Born: July 15, 1913
Died: July 30, 2013
Town: Union City
Eugene Wettstein was born July 15, 1913 in West Hoboken and grew up in Union City. The son of a butcher and embroiderer, he changed his name to the less Jewish-sounding Wettstone because of the level of anti-Semitism in the U.S. at the time (even though he wasn’t Jewish).
Gene joined the Swiss Turverein, where he excelled in gymnastics—so much so that he earned a scholarship to the University of Iowa. As a senior in 1937, Gene was crowned Big Ten all-around champion. He also won NCAA titles in the horizontal bar and pommel horse. He was unusually tall for his sport, standing 6 feet and weighing 170 pounds.
In 1939, Gene was hired by Penn State to start a gymnastics squad. He started with a collection of athletes who were performing in a student circus and by 1948 had his first of 9 NCAA championship teams. During World War II, he was in charge of physical training for officer candidates. One of Gene’s greatest contributions to the school was reviving the lion mascot. He wore the costume at sports events in 1939 and 1940 before passing it on the student performers.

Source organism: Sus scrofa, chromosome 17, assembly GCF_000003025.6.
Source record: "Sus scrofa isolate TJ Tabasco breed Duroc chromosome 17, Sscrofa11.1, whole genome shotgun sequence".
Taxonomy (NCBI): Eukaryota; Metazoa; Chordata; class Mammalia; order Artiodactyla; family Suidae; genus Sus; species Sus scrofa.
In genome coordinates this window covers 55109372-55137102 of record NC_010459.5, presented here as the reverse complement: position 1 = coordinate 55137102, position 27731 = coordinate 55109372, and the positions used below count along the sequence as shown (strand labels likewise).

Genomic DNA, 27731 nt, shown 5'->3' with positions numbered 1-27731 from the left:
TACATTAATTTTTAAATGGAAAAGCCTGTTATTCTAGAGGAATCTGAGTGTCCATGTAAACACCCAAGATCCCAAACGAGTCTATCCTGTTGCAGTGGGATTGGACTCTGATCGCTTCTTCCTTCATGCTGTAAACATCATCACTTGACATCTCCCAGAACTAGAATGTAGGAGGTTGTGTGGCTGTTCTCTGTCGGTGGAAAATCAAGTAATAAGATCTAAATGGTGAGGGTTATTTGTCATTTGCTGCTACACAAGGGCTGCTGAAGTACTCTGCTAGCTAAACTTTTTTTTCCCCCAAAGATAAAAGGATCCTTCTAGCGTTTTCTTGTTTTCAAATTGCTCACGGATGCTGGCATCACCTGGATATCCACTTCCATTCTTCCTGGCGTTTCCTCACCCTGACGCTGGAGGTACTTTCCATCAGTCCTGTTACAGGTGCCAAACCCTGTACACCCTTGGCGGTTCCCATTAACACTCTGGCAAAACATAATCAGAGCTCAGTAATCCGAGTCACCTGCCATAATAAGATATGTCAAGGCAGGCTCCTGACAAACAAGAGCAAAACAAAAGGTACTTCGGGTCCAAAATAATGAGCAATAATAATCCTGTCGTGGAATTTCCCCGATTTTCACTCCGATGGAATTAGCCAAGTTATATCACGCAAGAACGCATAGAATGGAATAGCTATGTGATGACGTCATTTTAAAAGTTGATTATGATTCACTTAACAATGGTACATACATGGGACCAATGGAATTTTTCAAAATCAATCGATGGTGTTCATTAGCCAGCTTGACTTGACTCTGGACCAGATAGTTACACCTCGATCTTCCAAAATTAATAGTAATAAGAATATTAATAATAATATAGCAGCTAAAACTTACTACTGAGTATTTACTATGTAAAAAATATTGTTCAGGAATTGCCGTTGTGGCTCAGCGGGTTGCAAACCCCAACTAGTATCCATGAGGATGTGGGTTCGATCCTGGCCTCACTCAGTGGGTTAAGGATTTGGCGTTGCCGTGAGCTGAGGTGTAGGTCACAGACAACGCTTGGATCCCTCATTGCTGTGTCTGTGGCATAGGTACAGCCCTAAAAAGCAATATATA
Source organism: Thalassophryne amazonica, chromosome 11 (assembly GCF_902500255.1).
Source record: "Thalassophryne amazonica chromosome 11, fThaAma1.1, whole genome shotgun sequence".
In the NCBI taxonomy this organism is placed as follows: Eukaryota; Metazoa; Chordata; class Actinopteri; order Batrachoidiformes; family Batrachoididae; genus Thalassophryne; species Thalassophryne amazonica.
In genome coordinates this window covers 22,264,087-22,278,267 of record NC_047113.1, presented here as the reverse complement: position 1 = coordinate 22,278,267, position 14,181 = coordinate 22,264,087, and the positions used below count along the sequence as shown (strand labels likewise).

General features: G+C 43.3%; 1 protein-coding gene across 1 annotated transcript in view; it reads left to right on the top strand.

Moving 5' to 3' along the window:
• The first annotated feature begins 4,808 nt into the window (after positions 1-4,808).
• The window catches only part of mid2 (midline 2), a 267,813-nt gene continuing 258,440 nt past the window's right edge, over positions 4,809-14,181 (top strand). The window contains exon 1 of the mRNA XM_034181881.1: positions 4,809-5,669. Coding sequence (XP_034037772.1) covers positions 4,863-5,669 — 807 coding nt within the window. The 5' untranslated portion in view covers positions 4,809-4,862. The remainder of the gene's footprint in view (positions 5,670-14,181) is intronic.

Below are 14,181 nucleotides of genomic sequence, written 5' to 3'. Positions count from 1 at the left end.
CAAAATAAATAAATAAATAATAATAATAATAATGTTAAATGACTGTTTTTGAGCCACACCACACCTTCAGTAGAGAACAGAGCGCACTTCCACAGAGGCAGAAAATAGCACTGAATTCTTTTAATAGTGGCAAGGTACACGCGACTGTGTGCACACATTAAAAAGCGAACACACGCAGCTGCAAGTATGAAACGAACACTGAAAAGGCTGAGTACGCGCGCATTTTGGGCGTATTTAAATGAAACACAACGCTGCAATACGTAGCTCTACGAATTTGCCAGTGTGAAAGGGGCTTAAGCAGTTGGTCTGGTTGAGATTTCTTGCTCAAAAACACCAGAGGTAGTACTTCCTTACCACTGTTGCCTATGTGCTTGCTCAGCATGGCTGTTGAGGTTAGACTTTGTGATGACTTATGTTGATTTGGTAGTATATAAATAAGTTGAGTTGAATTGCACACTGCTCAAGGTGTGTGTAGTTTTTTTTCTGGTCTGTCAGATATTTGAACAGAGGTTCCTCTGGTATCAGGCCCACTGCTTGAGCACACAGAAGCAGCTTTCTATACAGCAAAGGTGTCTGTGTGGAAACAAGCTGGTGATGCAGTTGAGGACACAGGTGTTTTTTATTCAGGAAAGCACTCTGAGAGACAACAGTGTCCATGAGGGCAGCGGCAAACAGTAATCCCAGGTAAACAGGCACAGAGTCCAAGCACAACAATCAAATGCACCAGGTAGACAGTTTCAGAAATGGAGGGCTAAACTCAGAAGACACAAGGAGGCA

Gene also coached the U.S. men’s gymnastics team at the 1948 and 1956 Olympics. The men failed to win a single medal in those competitions, but Gene’s success on the collegiate level nevertheless made him a legend in the sport. He served as an Olympic judge in 1952 and 1968.
The Nittany Lions won more than 200 meets, and three straight national titles from 1959 to 1961. Gene Retired in 1976 having coached 35 national champions and 13 Olympians, including Armando Vega, Gene Whelan, Steve Cohen, Bob Emery and Greg Weiss. Since 1976, the Gene Wettstone Award has been given to Penn State’s top gymnast. Gene died at the age of 100 in 2013.